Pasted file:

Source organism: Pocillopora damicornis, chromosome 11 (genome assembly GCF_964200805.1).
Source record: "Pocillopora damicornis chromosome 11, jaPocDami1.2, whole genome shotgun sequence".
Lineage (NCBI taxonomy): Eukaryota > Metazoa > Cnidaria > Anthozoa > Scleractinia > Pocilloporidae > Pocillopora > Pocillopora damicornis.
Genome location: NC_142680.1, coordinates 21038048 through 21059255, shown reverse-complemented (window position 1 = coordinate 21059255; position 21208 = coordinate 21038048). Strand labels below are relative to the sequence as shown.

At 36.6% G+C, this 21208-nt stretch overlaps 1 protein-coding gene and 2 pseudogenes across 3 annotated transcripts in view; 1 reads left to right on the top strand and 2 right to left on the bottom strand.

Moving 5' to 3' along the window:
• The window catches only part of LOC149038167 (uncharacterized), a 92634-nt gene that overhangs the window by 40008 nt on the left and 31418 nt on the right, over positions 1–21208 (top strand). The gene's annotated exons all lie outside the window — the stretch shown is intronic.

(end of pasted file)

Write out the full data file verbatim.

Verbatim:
Source organism: Pocillopora damicornis, chromosome 11 (genome assembly GCF_964200805.1).
Source record: "Pocillopora damicornis chromosome 11, jaPocDami1.2, whole genome shotgun sequence".
Lineage (NCBI taxonomy): Eukaryota > Metazoa > Cnidaria > Anthozoa > Scleractinia > Pocilloporidae > Pocillopora > Pocillopora damicornis.
Genome location: NC_142680.1, coordinates 21038048 through 21059255, shown reverse-complemented (window position 1 = coordinate 21059255; position 21208 = coordinate 21038048). Strand labels below are relative to the sequence as shown.

At 36.6% G+C, this 21208-nt stretch overlaps 1 protein-coding gene and 2 pseudogenes across 3 annotated transcripts in view; 1 reads left to right on the top strand and 2 right to left on the bottom strand.

Moving 5' to 3' along the window:
• The window catches only part of LOC149038167 (uncharacterized), a 92634-nt gene that overhangs the window by 40008 nt on the left and 31418 nt on the right, over positions 1–21208 (top strand). The gene's annotated exons all lie outside the window — the stretch shown is intronic.